After the delightful rhyme of yesterday's proverb, In vestimentis non est sapientia mentis, I wanted to do another rhyming proverb today: Pelle sub agnina latitat mens saepe lupina. Classical Latin avoided rhyme, but medieval writers embraced it, and I will confess to being very fond of rhyme myself, so I like today's proverb very much!
The motif of the "wolf in sheep's clothing" is very common, and even has a Biblical precedent, as in Matthew 7, when Jesus warns of false prophets: Adtendite a falsis prophetis qui veniunt ad vos in vestimentis ovium intrinsecus autem sunt lupi rapaces, "Beware of false prophets, who come to you in sheep's clothing but who inwardly are ravening wolves."
I was also intrigued to find another saying with the phrase pelle sub agnina, but this one does not rhyme. Instead, it is an elegiac couplet:
Sub nive pix, et fel sub melle, lutumque sub auro:There's also a great Aesop's fable about a wolf in sheep's clothing - but this wolf gets caught, and hanged, by the shepherd, as you can see in this dramatic illustration by Francis Barlow. Here's the story:
Pelle sub agnina corda lupina latent.
Tar beneath snow, bile beneath honey, and mud beneath gold: beneath the lamb's skin the wolf's mind is hiding.
Lupus ovis pelle indutus, ovum se emiscuit gregi, quotidieque aliquam ex eis occidebat, quod cum Pastor animadvertisset, illum in altissima arbore suspendit. Interrogantibus autem ceteris Pastoribus, cur ovem suspendisset, respondebat: Pellis quidem est ovis, opera autem erant Lupi.I really like the fact that the other shepherds think that their colleague has hanged a sheep - not realizing that it's a wolf in sheep's clothing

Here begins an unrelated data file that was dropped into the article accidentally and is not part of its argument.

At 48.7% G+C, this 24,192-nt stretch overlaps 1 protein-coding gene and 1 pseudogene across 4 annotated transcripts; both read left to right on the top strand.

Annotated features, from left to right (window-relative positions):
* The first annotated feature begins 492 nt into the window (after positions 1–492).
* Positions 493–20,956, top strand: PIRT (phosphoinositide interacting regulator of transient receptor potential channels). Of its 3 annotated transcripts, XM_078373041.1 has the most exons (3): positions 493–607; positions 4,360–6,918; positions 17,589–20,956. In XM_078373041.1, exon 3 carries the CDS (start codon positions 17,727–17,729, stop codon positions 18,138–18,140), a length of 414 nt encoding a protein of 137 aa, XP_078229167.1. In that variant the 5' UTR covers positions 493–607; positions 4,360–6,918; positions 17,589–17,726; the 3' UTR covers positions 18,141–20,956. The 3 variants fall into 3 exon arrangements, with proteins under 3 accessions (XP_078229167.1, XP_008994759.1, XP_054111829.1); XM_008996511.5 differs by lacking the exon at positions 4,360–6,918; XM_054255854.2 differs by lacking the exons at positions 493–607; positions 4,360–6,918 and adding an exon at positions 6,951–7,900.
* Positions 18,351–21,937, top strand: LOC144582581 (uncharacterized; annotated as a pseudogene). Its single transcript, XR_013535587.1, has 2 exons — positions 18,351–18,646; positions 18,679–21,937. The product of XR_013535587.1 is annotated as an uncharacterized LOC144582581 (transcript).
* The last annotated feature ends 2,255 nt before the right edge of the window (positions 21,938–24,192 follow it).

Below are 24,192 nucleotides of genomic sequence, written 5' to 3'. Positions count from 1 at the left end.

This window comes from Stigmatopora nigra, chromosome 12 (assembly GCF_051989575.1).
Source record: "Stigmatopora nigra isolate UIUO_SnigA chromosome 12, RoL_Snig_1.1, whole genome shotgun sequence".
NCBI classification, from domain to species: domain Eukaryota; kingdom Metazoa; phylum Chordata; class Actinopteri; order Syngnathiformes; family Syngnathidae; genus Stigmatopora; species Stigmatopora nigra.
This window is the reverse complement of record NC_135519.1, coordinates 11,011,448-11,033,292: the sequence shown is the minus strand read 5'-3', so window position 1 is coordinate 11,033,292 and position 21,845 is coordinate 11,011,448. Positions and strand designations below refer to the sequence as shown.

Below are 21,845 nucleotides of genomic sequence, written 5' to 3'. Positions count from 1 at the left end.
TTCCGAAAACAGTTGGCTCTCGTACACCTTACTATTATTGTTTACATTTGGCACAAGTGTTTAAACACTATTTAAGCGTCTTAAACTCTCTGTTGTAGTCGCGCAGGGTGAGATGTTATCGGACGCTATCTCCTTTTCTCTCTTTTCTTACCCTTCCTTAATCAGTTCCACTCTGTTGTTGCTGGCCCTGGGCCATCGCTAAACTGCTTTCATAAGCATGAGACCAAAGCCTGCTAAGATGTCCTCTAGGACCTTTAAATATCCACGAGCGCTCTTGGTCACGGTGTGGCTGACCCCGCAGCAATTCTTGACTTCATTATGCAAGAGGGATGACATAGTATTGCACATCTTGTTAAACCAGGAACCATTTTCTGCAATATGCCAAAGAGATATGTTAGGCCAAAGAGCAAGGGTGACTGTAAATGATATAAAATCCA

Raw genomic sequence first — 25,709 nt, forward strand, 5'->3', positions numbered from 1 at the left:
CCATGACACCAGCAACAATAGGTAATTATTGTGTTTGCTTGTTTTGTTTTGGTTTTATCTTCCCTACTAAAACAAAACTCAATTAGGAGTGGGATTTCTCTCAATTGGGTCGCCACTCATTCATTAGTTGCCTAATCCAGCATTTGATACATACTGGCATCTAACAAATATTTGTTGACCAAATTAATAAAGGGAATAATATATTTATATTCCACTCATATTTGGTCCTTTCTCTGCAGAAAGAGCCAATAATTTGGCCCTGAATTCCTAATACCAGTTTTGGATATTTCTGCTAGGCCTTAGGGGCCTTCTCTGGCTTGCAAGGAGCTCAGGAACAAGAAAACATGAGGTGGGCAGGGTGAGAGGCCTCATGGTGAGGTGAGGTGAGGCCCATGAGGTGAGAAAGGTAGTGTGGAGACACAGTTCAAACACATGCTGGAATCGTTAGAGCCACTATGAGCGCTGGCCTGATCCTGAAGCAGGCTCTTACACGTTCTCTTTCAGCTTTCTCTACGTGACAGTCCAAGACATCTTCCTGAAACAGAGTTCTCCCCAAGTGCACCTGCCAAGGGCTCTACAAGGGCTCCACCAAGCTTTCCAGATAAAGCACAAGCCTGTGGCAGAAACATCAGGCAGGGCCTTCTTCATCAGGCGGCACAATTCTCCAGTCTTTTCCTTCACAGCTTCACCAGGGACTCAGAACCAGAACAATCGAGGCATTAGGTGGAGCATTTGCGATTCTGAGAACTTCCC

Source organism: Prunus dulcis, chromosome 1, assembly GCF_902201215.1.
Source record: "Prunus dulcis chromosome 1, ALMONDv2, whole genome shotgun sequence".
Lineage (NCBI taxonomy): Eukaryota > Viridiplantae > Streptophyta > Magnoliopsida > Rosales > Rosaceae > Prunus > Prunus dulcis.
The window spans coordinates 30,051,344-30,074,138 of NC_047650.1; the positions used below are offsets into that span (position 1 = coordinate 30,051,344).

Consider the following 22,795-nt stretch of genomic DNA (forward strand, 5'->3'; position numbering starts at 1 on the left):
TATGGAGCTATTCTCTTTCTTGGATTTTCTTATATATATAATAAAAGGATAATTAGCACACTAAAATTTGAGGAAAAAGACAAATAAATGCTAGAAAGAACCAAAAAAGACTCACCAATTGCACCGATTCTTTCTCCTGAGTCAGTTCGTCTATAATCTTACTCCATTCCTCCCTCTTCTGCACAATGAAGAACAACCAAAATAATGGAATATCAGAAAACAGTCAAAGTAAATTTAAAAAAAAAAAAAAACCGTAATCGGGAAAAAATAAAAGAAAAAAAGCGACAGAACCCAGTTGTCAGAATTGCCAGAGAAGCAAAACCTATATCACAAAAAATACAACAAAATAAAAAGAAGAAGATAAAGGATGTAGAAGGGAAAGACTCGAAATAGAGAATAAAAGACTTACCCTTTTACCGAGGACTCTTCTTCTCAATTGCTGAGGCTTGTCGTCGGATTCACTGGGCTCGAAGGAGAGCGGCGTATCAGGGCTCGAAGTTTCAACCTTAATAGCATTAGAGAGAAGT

A wolf, dressed in a sheep's skin, blended himself in with the flock of sheep, every day killed one of the sheep. When the shepherd noticed this was happening, he hanged the wolf on a very tall tree. When other shepherds asked him why he had hanged a sheep, the shepherd answered: The skin is that of a sheep, but the activities are those of a wolf.
So, hoping your flocks have been free of wolves, here is today's proverb read out loud:
1186. Pelle sub agnina latitat mens saepe lupina.
The number here is the number for this proverb in Latin Via Proverbs: 4000 Proverbs, Mottoes and Sayings for Students of Latin.
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